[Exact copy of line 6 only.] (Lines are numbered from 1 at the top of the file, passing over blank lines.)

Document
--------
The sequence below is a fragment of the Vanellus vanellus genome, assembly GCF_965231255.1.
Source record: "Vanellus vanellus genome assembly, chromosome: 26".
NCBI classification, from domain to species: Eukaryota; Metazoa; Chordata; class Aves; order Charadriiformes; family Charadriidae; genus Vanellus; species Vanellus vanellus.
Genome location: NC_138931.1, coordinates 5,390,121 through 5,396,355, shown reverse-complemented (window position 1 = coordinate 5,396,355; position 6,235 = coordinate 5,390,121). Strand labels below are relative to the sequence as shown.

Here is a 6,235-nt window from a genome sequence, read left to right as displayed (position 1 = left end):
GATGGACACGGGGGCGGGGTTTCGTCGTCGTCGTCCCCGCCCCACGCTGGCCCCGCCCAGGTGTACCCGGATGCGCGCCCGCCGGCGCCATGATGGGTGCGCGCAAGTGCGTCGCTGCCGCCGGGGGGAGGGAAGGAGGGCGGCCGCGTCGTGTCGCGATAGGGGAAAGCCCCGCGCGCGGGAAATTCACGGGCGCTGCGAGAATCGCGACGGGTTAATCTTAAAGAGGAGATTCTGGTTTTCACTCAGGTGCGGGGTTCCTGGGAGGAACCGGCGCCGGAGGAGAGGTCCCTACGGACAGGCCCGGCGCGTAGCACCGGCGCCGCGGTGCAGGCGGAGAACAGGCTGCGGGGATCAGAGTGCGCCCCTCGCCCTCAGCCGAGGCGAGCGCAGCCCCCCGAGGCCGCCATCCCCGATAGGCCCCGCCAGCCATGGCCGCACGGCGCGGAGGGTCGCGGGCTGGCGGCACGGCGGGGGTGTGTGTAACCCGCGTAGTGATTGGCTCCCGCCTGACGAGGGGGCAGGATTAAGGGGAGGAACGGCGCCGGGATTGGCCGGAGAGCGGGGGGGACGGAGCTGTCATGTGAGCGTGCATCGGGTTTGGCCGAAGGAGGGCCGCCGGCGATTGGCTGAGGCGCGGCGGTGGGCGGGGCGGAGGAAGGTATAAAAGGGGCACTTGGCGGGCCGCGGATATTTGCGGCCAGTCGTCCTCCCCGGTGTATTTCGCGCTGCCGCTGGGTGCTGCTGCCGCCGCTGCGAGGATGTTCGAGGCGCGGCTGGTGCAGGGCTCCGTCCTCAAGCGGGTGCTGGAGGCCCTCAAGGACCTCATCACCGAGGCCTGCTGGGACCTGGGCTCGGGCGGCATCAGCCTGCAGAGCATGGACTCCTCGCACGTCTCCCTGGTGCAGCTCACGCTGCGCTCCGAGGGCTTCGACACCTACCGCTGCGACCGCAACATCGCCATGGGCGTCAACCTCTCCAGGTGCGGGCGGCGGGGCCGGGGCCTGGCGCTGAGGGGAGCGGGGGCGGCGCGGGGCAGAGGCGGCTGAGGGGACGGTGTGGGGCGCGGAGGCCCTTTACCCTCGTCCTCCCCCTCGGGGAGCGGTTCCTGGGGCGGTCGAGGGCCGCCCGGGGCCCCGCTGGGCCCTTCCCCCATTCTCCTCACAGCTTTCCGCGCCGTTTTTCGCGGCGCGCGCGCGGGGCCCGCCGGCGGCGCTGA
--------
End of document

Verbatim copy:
GATGGACACGGGGGCGGGGTTTCGTCGTCGTCGTCCCCGCCCCACGCTGGCCCCGCCCAGGTGTACCCGGATGCGCGCCCGCCGGCGCCATGATGGGTGCGCGCAAGTGCGTCGCTGCCGCCGGGGGGAGGGAAGGAGGGCGGCCGCGTCGTGTCGCGATAGGGGAAAGCCCCGCGCGCGGGAAATTCACGGGCGCTGCGAGAATCGCGACGGGTTAATCTTAAAGAGGAGATTCTGGTTTTCACTCAGGTGCGGGGTTCCTGGGAGGAACCGGCGCCGGAGGAGAGGTCCCTACGGACAGGCCCGGCGCGTAGCACCGGCGCCGCGGTGCAGGCGGAGAACAGGCTGCGGGGATCAGAGTGCGCCCCTCGCCCTCAGCCGAGGCGAGCGCAGCCCCCCGAGGCCGCCATCCCCGATAGGCCCCGCCAGCCATGGCCGCACGGCGCGGAGGGTCGCGGGCTGGCGGCACGGCGGGGGTGTGTGTAACCCGCGTAGTGATTGGCTCCCGCCTGACGAGGGGGCAGGATTAAGGGGAGGAACGGCGCCGGGATTGGCCGGAGAGCGGGGGGGACGGAGCTGTCATGTGAGCGTGCATCGGGTTTGGCCGAAGGAGGGCCGCCGGCGATTGGCTGAGGCGCGGCGGTGGGCGGGGCGGAGGAAGGTATAAAAGGGGCACTTGGCGGGCCGCGGATATTTGCGGCCAGTCGTCCTCCCCGGTGTATTTCGCGCTGCCGCTGGGTGCTGCTGCCGCCGCTGCGAGGATGTTCGAGGCGCGGCTGGTGCAGGGCTCCGTCCTCAAGCGGGTGCTGGAGGCCCTCAAGGACCTCATCACCGAGGCCTGCTGGGACCTGGGCTCGGGCGGCATCAGCCTGCAGAGCATGGACTCCTCGCACGTCTCCCTGGTGCAGCTCACGCTGCGCTCCGAGGGCTTCGACACCTACCGCTGCGACCGCAACATCGCCATGGGCGTCAACCTCTCCAGGTGCGGGCGGCGGGGCCGGGGCCTGGCGCTGAGGGGAGCGGGGGCGGCGCGGGGCAGAGGCGGCTGAGGGGACGGTGTGGGGCGCGGAGGCCCTTTACCCTCGTCCTCCCCCTCGGGGAGCGGTTCCTGGGGCGGTCGAGGGCCGCCCGGGGCCCCGCTGGGCCCTTCCCCCATTCTCCTCACAGCTTTCCGCGCCGTTTTTCGCGGCGCGCGCGCGGGGCCCGCCGGCGGCGCTGA